ecological disasters

The Fires in Brazil Are Just As Bad This Year

Brazil fires. Photo: Ernesto Carriço/NurPhoto via Getty Images

In 2019, Brazil sustained historic, irreversible damage due to deforestation-related fires. Over the course of a year, more than 80,000 fires tore through the country at alarming speed, ravaging large swaths of the Amazon rain forest, the most diverse ecosystem in the world. Indigenous communities watched their territories burn to the ground. Countless habitats were destroyed and animals displaced. More than 2,000 people were hospitalized with respiratory illnesses caused by exposure to the air pollution. By the end of the year, the fires had destroyed 28,000 square miles of tree cover.

Now, Brazil has yet again been consumed by flames — this time without the same level of international attention. Yet the fires look just as bad as last year’s: According to preliminary reports from Brazil’s National Institute for Space Research, blazes have charred more than 13,200 square miles of the Amazon’s tree cover, and now, the Pantanal, the world’s largest tropical wetland, spanning 42 million acres across Brazil, Bolivia, and Paraguay, is also aflame. According to satellite data from NASA analyzed by the New York Times, fires have charred an estimated 7,861 square miles — about 10 percent of the wetland region — since January. In an interview with the Times, Douglas Morton, the chief of the Biospheric Sciences Laboratory at NASA’s Goddard Space Flight Center, called the fires “unprecedented.” Manuel Costa, a park ranger who has fought against the fires in the Pantanal, said they were “almost impossible to fight.”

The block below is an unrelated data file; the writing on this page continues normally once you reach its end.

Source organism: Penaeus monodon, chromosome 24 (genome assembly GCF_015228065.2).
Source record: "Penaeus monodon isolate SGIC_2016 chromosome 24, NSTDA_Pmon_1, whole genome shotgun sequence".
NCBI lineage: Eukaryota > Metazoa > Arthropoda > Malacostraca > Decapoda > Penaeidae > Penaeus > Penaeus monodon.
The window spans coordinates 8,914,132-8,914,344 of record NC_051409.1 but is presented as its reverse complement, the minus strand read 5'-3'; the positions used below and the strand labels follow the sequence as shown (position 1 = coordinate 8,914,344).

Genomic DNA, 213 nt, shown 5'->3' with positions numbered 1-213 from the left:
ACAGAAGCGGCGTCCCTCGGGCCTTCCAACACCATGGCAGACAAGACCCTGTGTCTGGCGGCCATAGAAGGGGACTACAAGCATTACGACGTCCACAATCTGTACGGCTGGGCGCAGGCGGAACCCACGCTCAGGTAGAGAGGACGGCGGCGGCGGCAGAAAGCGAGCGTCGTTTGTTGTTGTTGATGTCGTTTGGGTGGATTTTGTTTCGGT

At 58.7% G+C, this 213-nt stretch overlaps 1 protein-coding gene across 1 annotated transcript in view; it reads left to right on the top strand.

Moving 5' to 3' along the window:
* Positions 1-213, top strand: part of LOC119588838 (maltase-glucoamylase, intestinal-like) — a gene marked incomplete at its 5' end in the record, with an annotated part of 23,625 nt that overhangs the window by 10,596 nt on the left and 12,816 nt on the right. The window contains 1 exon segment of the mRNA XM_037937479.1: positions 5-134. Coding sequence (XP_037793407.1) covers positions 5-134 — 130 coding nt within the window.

Like the fires that ravaged the Amazon last year, this year’s blazes can be linked to farmers and ranchers, who intentionally set the fires to clear land for cattle. According to Yale University’s Global Forest Atlas, this activity accounts for 80 percent of deforestation in all Amazon countries.

During his tenure, Brazil’s far-right president, Jair Bolsonaro, has blatantly pursued business interests at the expense of environmental and indigenous protections. As one former top official for Brazil’s environmental agency told the Guardian, under Bolsonaro’s administration, the “Amazon is condemned to destruction.” After facing international condemnation and boycott threats over his negligent response to last year’s fires, Bolsonaro this past July issued a 120-day ban on fires in the Amazon and Pantanal, which has been experiencing a dangerous confluence of climate conditions: drought, low rainfall, and record-high temperatures. But according to the Times, experts see Bolsonaro’s actions as little more than a public-relations stunt, and they claim they have been widely ignored. “Most fires we’ve seen in 2020 were started after the moratorium went into effect,” Morton told the Times. Meanwhile, Bolsonaro — who has not prosecuted those who have driven illegal deforestation efforts — has responded defensively to recent reports of fires in the Amazon, disputing them as a “lie.” In some cases, he has attempted to argue that the blazes, which were captured via satellite imagery, were campfires.

“There’s a sense that environmental laws can be ignored with impunity,” Ane Alencar, the science director at the Amazon Environmental Research Institute in Brazil, told the Times. “That’s largely a result of how the government has been handling these issues.”

The Fires in Brazil Are Just As Bad This Year